Aroesty

ST. LOUIS - Three women are accusing a drug manufacturer of lying about the effects of an anti-depressant on pregnant women and their unborn children. The women claim their children were born with various birth defects, including spina bifida and a club foot, because of the prescription drug." />

Lexapro maker sued by women claiming children born with birth defects

Aroesty

ST. LOUIS - Three women are accusing a drug manufacturer of lying about the effects of an anti-depressant on pregnant women and their unborn children. The women claim their children were born with various birth defects, including spina bifida and a club foot, because of the prescription drug.

Kimberlee Fisher, Kristy Hernandez and Leah Scott filed three separate lawsuits Feb. 16 in St. Louis Circuit Court against Forest Laboratories and Forest Pharmaceuticals.

The women are represented by Steven Aroesty of Napoli, Bern, Ripka, Shkolnik and Associates in Edwardsville.

In their complaints, Fisher, Hernandez and Scott allege they ingested the anti-depressant Lexapro while they were pregnant with their children, Isabella, Kayla and Damien Guidry, respectively. When Isabella was born on Nov. 23, 2009, she was diagnosed with spina bifida, which was the result of the Lexapro, according to the complaint. Kayla had a club foot when she was born on Aug. 6, 2010 while Guidry had a bilateral cleft lip and palette upon his arrival on Dec. 28, 2007, the suit states.

Lexapro was developed by Forest. At the time Kimberlee Fisher, Kristy Hernandez and Leah Scott took the drug, Forest knew of its propensity to cause congenital birth defects, perhaps because of the increased levels of serotonin that Lexapro promotes, the suits state.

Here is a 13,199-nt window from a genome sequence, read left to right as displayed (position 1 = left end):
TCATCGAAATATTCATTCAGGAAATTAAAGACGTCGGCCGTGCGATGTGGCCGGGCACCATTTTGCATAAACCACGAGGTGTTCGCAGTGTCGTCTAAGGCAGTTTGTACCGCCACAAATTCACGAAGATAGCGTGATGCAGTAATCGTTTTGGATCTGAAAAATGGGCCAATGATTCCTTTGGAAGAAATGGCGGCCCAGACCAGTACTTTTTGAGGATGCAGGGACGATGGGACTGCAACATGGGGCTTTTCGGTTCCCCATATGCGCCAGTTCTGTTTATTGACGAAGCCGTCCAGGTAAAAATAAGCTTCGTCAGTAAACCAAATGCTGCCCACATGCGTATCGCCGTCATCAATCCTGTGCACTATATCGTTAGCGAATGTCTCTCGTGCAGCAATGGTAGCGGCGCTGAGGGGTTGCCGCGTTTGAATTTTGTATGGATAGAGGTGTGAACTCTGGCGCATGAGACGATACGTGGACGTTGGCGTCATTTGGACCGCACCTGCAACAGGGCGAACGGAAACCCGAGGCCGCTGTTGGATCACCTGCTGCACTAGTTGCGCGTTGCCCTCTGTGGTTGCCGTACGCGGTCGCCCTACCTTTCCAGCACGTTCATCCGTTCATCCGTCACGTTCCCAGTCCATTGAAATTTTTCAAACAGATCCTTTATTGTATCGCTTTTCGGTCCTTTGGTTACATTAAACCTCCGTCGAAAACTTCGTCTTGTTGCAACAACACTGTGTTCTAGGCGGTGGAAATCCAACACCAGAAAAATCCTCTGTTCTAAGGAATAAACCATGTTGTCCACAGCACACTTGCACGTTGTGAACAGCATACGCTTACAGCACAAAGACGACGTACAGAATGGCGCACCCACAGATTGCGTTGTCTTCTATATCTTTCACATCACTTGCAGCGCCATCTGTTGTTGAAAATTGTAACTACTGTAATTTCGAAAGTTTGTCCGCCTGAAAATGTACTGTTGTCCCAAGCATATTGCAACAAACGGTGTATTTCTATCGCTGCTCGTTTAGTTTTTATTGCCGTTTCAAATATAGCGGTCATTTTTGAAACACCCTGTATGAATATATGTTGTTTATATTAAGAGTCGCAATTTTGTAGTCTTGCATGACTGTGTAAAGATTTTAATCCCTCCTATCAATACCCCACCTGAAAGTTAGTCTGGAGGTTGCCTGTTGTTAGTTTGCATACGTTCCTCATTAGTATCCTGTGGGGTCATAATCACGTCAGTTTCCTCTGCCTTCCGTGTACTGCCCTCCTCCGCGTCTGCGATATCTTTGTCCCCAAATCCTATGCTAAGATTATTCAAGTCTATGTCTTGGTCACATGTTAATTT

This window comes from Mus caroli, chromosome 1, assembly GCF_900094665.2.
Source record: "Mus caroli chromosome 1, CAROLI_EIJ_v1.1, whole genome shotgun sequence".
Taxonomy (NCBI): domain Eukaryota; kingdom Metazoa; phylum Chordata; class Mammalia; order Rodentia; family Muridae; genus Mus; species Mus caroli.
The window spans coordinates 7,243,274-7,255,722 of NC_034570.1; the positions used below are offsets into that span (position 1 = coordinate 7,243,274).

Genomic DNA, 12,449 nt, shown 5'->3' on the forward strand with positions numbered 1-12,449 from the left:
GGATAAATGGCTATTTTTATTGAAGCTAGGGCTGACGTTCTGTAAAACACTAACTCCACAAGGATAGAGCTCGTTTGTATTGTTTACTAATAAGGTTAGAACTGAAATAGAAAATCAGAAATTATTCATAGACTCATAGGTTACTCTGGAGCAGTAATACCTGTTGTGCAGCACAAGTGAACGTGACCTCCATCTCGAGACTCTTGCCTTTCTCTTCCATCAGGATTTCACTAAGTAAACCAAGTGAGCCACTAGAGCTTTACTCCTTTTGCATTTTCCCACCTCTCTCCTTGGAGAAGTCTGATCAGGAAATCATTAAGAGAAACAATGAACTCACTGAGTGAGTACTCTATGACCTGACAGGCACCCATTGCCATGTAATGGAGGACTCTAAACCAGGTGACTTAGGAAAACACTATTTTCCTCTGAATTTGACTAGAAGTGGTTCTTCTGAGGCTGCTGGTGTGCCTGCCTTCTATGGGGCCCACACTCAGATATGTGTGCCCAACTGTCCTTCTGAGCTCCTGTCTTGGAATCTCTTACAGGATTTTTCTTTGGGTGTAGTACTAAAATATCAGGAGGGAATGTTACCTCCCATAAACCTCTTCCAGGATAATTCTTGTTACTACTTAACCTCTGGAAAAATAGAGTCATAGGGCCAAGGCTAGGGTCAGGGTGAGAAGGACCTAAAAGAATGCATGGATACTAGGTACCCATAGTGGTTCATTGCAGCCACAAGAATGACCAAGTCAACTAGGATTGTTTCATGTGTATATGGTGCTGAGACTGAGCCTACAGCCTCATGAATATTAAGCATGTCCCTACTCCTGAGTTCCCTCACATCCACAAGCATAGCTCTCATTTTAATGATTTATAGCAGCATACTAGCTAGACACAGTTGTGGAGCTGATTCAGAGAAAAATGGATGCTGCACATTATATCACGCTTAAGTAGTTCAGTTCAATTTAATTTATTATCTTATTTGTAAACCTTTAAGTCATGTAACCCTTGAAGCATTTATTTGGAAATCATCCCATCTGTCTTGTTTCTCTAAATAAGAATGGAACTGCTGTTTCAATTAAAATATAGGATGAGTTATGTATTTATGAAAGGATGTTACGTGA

Despite its knowledge of the drug's risks to pregnant women and their children, Forest promoted Lexapro toward women of child-bearing age, including expectant mothers, the complaints say.

Kimberlee Fisher, Kristy Hernandez and Leah Scott claim they did not know of the drug's harmful effects until after their daughters were born. They would not have been aware of the risks because Forest negligently failed to fully disclose the results of tests it had conducted and failed to warn the medical community that the drug would cross the placenta into the unborn fetus, according to the complaints.

Kimberlee Fisher, Kristy Hernandez and Leah Scott allege Forest failed to warn them and others of the risks of the drug, breached its express warranty and its implied warranty by implying that the drug was safe for pregnant women when it was not and engaged in fraud by denying any connection between the anti-depressant and birth defects.

"In flagrant and conscious disregard and indifference, Forest Defendants have denied publicly that any connection between Lexapro and birth defects exists, and have failed utterly to take any measures whatsoever to alert the public, the prescribing physicians, and the patients who take it, of the incipient dangers associated with Lexapro," the suits state.

In their complaints, Kimberlee Fisher, Kristy Hernandez and Leah Scott seek general damages in excess of the minimum jurisdictional limits of St. Louis Circuit Court, plus medical costs, pre- and post-judgment interest, punitive and exemplary damages, costs and other relief the court deems just.

St. Louis Circuit Court case numbers: 12-L-859, 12-L-858, 12-L-857.

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